“The point is the prescriptions contain mixtures of five to 20 herbs, increasing the risk of interaction and toxicity, so we have nothing of benefit but the possibility of adverse reactions. We should not be regulating herbal medicines until there is evidence of a good benefit to risk ratio.”
Currently, the Medicines and Healthcare Products Regulatory Agency requires herbal medicines placed on the UK market to have either a traditional herbal registration or a marketing authorisation, if the product contains defined pharmaceutical ingredients. These codes at least ensure the products have been screened for dangerous contaminants. However, the agency notes that in the large unlicensed sector things “vary considerably” with “evidence of poor or patchy standards.”
Michael McIntyre, a herbalist near Oxford and chairman of the European Herbal Practitioners Association, takes a different view: “There is a huge amount of evidence that herbal medicine works,” he says. “The reason that I'm busy here in this village in the middle of nowhere is that doctors know that I can help with irritable bowel syndrome and migraine—things that they're not particularly good at treating.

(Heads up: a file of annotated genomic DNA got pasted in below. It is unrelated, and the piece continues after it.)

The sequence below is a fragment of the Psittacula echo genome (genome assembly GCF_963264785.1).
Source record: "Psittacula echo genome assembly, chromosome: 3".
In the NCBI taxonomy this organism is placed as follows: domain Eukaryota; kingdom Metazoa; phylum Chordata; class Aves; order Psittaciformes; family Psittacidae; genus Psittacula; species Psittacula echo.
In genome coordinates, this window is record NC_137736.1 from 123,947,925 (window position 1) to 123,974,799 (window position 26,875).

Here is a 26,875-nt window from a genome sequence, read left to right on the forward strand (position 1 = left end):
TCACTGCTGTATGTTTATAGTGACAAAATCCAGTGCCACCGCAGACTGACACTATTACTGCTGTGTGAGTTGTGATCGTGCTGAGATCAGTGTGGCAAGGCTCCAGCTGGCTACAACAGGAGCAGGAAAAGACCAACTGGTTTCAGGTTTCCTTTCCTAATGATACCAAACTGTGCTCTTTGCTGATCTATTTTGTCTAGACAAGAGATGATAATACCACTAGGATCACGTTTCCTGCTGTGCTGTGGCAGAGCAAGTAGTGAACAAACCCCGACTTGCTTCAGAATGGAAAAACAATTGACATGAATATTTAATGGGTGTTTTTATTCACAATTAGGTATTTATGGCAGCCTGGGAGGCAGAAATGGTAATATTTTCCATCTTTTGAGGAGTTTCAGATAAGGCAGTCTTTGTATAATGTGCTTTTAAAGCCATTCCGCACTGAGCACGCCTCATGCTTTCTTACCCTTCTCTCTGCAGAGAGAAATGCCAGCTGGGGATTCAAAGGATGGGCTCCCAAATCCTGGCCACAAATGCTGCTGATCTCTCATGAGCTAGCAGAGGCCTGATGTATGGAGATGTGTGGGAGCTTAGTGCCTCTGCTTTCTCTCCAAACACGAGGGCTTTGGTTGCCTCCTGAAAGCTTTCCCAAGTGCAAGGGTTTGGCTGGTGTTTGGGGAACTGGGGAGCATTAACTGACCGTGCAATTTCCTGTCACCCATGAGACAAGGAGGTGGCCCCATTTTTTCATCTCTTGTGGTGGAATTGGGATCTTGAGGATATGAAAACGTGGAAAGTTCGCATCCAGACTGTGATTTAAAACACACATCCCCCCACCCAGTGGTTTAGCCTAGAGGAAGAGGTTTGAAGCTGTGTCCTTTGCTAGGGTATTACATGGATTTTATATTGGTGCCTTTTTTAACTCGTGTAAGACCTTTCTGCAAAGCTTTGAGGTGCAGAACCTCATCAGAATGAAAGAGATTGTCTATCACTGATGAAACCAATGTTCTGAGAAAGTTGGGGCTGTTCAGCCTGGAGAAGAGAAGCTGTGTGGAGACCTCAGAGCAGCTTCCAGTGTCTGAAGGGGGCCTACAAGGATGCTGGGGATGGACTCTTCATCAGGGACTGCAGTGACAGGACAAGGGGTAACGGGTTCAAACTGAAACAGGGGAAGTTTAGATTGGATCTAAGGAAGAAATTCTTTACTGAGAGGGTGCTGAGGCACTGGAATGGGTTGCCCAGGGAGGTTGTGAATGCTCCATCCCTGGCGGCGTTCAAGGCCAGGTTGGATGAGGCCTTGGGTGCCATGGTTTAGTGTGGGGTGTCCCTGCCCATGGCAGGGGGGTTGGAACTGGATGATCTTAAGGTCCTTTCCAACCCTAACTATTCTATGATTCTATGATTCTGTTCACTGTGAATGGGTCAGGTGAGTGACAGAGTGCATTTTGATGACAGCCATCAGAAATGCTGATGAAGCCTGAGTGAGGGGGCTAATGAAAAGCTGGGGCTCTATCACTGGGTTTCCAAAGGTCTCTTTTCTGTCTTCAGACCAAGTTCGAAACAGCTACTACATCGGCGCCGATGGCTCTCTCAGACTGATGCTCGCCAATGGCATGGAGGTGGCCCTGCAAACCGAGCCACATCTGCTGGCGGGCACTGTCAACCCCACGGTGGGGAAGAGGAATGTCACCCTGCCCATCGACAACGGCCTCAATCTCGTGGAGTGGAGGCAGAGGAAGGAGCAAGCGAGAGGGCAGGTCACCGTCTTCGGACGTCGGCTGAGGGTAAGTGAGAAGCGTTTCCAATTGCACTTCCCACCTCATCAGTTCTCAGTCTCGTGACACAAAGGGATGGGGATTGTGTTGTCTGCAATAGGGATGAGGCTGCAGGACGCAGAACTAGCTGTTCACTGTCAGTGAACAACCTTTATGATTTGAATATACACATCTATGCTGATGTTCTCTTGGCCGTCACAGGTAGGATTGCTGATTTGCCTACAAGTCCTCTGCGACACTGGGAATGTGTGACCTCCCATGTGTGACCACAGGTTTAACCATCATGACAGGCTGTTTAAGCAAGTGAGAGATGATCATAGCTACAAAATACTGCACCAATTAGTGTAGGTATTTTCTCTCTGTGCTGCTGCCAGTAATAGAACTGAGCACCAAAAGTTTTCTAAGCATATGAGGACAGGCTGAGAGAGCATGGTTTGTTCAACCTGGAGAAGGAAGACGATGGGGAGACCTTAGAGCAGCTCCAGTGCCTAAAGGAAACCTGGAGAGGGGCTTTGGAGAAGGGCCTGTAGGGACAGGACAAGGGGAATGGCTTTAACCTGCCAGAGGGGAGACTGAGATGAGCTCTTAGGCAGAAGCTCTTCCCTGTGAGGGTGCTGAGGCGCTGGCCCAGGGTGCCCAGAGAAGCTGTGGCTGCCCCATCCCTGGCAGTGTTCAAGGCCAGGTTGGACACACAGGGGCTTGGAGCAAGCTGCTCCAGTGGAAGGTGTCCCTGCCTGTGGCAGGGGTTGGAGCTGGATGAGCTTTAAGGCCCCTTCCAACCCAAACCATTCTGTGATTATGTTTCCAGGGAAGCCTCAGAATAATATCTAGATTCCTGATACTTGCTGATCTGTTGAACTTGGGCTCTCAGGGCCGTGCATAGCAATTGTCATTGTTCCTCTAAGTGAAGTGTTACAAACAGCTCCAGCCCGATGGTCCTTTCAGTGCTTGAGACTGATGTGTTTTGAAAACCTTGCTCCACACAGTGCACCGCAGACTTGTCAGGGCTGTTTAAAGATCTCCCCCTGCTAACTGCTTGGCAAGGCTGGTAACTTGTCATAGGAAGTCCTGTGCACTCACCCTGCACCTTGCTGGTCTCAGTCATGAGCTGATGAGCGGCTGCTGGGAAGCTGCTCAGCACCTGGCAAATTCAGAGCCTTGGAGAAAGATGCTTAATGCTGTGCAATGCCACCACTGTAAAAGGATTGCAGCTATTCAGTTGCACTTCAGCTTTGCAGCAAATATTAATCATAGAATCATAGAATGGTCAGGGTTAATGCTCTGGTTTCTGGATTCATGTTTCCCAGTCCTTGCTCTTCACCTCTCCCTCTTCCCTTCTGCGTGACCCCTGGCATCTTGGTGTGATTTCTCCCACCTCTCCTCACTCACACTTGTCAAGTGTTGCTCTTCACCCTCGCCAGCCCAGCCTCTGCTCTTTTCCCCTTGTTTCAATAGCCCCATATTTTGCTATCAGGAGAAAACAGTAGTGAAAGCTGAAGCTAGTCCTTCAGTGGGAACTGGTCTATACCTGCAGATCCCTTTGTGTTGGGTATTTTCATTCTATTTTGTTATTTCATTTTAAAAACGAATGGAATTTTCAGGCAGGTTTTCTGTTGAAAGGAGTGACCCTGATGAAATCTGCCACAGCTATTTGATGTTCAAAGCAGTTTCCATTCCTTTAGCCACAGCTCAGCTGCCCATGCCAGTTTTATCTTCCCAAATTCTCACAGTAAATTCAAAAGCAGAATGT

“There are not going to be big, expensive clinical trials funded by drugs companies that show these things work, because the companies would not be able to patent herbs and therefore would not be able to get their money back.
“And Edzard Ernst is wrong when he says these professions should not be regulated until there's an evidence base. Lots of good people would be deterred from entering the professions if they knew there was no immediate prospect of being able to join a proper register.”
But even the supporters of statutory registration can see some daunting logistical hurdles. And these practical problems have been brought more sharply into focus by a pressing deadline for the regulation of herbal medicine. Changes to section 12 of the Medicines Act that seek to protect people having one-to-one consultations with herbal medicine practitioners will mean that by 2011 practitioners must be part of a statutory register.